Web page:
Barrett's 'Madcap' needs informed listening

In the age of the single download, Jeff Harford rediscovers the album.

Listening to The Madcap Laughs can be an unsettling experience.

Someone who knows nothing of Syd Barrett's mental unravelling might hear it with different ears from one who understands something of the former Pink Floyd singer/lyricist/guitarist's personal history, perhaps blenching at its numerous clumsy moments and wondering why any producer would leave them in.

A cynic might consider the inclusion of the album's several frayed sections a deliberate choice to present Barrett as a battered and nearly beaten poet-genius whose every utterance, however imperfect, is treasure. Others might consider it exploitative not to have employed a more discerning filter.

Barrett's producers for the 1968-69 Madcap sessions, five in total including Barrett's former band mates David Gilmour and Roger Waters, have at various times spoken of their difficulties in focusing Barrett's attention on the task at hand. Gilmour and Waters have made no bones about the fact they felt they simply needed to deliver something on Barrett's behalf, for the sake of his career and because they felt they owed him something after cutting him loose from Pink Floyd.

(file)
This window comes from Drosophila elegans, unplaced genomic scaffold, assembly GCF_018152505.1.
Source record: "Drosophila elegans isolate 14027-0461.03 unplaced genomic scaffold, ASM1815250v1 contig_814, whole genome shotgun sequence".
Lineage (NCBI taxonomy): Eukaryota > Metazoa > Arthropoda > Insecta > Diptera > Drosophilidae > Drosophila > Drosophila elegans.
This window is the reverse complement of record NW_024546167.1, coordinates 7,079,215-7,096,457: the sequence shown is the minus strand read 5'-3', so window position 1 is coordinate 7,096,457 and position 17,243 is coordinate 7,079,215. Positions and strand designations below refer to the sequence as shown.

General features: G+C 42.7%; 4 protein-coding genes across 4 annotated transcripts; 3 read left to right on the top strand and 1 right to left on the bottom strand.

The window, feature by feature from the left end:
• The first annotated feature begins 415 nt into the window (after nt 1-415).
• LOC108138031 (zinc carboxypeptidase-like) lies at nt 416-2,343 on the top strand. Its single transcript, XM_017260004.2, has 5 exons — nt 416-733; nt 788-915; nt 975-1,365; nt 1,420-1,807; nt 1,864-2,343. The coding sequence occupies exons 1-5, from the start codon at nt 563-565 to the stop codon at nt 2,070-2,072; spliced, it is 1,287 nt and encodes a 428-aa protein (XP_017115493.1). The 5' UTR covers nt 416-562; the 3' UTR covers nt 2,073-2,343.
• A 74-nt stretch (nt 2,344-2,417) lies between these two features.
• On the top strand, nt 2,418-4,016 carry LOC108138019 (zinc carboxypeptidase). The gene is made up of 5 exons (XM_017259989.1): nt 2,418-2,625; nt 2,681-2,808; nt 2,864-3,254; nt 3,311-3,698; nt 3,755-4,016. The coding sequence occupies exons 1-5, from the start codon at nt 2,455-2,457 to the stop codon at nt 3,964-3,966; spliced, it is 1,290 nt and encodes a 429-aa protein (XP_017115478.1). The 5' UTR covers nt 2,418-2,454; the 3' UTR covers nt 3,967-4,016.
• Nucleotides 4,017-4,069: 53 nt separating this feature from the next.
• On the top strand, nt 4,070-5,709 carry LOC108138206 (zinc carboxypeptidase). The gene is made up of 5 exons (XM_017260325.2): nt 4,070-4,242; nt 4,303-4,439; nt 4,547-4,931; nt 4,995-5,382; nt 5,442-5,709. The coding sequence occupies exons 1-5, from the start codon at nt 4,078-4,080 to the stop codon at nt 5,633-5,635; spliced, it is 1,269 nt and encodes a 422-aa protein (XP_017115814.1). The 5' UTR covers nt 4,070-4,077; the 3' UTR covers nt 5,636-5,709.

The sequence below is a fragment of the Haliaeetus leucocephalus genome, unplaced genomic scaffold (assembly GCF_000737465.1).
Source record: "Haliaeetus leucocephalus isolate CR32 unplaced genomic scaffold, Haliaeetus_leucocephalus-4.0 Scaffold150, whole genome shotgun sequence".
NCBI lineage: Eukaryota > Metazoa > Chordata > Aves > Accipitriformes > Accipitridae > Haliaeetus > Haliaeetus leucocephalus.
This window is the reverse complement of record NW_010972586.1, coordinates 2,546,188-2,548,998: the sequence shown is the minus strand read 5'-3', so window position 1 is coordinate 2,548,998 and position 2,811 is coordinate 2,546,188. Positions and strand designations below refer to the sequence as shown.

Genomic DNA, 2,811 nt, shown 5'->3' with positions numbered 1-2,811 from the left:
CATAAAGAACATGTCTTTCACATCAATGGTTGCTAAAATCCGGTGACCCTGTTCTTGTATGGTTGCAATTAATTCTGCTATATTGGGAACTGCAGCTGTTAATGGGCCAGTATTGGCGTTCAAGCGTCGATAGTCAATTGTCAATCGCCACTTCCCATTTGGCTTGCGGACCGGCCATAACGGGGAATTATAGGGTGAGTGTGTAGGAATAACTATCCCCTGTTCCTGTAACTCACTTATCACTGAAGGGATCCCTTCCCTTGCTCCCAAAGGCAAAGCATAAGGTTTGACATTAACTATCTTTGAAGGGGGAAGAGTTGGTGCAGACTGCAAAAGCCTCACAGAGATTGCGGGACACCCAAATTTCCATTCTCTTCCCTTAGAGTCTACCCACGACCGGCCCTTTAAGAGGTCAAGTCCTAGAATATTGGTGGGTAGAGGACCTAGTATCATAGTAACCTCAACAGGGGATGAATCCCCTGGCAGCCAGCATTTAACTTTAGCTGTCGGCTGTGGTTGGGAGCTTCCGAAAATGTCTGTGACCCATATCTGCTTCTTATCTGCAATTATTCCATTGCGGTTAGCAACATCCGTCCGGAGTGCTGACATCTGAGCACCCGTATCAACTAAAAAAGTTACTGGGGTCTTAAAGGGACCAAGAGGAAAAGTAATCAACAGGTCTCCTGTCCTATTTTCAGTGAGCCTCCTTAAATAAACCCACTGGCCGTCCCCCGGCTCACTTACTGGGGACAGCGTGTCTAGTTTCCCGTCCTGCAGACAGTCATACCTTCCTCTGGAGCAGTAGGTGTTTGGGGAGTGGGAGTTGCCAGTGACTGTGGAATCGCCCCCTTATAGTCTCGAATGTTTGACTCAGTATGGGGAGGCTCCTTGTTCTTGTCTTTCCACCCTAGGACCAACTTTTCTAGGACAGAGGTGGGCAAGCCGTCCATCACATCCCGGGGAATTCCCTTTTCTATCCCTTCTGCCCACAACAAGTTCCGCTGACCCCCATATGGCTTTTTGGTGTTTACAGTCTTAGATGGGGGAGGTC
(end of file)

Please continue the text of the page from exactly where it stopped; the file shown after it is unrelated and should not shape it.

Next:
What is clear is that Barrett was long past caring about fame and good form. His songs invariably toy with structure, timing and melody in such a way as to suggest he could no longer live with making conventional choices. It would simply be boring. That in itself is no sign of mental illness, nor is the wild imagination that spawned sometimes-unfathomable lyrics. He was, after all, the poster child for English psychedelic music.

Madcap should therefore be relished for its raggedy beauty, its spontaneity, its quaintness, the fluting Englishness of Barrett's delivery, and for its oddness. Embrace the production and performance inconsistencies as challenges to your preconceptions about what makes for compelling music and you'll be going some way towards understanding where Barrett was in his life - by most accounts frustrated, occasionally blindingly lucid, often obstinate and increasingly overwhelmed. Painting was more his thing.